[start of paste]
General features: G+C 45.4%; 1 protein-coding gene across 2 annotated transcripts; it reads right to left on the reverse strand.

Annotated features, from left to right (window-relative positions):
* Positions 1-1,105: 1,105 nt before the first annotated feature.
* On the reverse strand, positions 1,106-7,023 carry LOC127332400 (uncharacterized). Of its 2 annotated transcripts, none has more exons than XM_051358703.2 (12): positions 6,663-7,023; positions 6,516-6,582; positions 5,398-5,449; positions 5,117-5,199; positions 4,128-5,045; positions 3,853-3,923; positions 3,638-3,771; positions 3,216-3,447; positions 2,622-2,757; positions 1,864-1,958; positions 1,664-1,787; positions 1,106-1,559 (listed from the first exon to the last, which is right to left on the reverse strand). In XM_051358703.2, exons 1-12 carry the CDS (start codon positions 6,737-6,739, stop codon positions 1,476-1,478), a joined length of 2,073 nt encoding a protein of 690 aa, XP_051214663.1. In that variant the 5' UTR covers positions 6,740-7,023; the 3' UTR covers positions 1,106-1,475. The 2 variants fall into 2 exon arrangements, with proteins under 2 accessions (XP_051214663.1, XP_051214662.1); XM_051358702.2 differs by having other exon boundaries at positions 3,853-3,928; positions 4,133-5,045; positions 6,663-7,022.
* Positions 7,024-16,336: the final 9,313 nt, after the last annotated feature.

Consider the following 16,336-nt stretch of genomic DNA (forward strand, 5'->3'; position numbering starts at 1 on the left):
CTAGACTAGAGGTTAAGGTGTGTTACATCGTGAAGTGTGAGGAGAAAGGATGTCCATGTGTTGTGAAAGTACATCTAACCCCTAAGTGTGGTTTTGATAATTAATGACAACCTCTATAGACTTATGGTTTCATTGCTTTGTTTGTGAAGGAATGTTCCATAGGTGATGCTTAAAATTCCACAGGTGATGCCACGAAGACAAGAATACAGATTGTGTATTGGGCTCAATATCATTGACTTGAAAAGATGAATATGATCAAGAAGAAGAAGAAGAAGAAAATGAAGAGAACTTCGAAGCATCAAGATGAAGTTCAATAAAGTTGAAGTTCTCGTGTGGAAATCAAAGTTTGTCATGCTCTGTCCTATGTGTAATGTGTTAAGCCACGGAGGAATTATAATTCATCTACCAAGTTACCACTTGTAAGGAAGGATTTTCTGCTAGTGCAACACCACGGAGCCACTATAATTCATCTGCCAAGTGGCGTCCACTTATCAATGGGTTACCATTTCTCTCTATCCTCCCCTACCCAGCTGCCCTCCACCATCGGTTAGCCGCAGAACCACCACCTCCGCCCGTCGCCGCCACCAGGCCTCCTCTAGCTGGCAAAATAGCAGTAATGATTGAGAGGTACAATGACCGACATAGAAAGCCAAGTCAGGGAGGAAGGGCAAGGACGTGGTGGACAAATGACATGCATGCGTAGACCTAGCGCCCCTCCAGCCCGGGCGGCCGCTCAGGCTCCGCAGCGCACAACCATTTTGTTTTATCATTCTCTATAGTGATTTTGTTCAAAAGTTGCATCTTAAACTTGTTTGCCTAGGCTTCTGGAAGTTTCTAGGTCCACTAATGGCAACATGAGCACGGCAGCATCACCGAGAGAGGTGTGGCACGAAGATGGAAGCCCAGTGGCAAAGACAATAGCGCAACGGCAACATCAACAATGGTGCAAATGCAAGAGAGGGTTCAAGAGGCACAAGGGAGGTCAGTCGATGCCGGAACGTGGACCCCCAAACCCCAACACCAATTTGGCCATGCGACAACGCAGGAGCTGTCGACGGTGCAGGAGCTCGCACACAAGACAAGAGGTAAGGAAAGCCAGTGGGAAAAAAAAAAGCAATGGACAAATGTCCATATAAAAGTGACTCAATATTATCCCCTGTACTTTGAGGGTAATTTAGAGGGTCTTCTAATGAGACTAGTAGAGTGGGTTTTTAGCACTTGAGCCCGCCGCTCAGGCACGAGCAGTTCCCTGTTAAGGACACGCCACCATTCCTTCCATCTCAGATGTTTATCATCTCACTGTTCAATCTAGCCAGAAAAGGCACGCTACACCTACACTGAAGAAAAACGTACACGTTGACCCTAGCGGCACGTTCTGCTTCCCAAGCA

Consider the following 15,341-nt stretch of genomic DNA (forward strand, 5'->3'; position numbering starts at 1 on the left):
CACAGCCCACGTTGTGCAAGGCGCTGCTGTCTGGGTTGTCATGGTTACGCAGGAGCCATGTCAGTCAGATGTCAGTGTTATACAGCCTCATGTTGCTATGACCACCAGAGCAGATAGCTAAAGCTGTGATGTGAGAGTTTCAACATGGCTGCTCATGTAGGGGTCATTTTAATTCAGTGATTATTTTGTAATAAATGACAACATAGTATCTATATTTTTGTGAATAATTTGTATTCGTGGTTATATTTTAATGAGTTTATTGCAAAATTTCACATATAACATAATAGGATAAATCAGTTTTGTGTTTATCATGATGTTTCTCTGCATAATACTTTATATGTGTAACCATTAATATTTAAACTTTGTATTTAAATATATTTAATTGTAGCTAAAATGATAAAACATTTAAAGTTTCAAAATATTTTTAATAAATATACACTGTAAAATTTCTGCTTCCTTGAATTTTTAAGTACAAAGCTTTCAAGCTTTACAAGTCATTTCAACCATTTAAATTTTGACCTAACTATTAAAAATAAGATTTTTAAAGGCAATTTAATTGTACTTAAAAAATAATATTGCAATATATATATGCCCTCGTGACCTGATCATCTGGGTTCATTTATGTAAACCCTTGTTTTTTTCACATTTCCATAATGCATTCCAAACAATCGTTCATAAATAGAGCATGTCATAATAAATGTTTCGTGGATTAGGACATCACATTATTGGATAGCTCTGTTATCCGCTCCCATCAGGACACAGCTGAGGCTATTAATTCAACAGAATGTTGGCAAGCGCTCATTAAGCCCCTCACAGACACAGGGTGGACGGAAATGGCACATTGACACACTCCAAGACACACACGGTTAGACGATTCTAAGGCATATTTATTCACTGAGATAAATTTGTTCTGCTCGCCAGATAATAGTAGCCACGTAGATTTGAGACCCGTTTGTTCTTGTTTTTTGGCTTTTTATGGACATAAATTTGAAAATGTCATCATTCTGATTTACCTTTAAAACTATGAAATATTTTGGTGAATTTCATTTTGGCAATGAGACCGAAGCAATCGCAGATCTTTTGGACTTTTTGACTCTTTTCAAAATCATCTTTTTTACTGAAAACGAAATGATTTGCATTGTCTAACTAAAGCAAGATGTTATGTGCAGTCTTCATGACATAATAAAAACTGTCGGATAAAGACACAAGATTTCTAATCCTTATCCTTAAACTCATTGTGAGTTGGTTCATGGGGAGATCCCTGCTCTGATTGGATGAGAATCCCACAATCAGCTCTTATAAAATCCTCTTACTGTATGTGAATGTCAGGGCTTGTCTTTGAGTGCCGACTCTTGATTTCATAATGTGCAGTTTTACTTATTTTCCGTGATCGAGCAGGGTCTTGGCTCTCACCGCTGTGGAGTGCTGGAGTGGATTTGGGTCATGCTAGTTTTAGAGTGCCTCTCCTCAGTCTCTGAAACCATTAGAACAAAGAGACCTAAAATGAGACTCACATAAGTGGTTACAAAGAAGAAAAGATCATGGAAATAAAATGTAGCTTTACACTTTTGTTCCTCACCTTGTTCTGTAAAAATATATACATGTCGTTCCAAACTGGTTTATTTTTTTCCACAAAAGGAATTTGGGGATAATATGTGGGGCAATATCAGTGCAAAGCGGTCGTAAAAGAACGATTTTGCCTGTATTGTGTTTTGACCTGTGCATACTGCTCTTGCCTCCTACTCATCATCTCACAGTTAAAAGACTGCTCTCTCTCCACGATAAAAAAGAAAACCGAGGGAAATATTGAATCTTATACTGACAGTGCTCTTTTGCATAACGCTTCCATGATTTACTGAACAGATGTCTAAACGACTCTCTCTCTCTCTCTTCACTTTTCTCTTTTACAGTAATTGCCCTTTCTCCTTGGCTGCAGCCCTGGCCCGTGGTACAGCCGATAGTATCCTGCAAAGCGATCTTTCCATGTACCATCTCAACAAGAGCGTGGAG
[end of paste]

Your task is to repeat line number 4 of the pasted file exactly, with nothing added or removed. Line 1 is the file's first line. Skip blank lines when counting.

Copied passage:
* On the reverse strand, positions 1,106-7,023 carry LOC127332400 (uncharacterized). Of its 2 annotated transcripts, none has more exons than XM_051358703.2 (12): positions 6,663-7,023; positions 6,516-6,582; positions 5,398-5,449; positions 5,117-5,199; positions 4,128-5,045; positions 3,853-3,923; positions 3,638-3,771; positions 3,216-3,447; positions 2,622-2,757; positions 1,864-1,958; positions 1,664-1,787; positions 1,106-1,559 (listed from the first exon to the last, which is right to left on the reverse strand). In XM_051358703.2, exons 1-12 carry the CDS (start codon positions 6,737-6,739, stop codon positions 1,476-1,478), a joined length of 2,073 nt encoding a protein of 690 aa, XP_051214663.1. In that variant the 5' UTR covers positions 6,740-7,023; the 3' UTR covers positions 1,106-1,475. The 2 variants fall into 2 exon arrangements, with proteins under 2 accessions (XP_051214663.1, XP_051214662.1); XM_051358702.2 differs by having other exon boundaries at positions 3,853-3,928; positions 4,133-5,045; positions 6,663-7,022.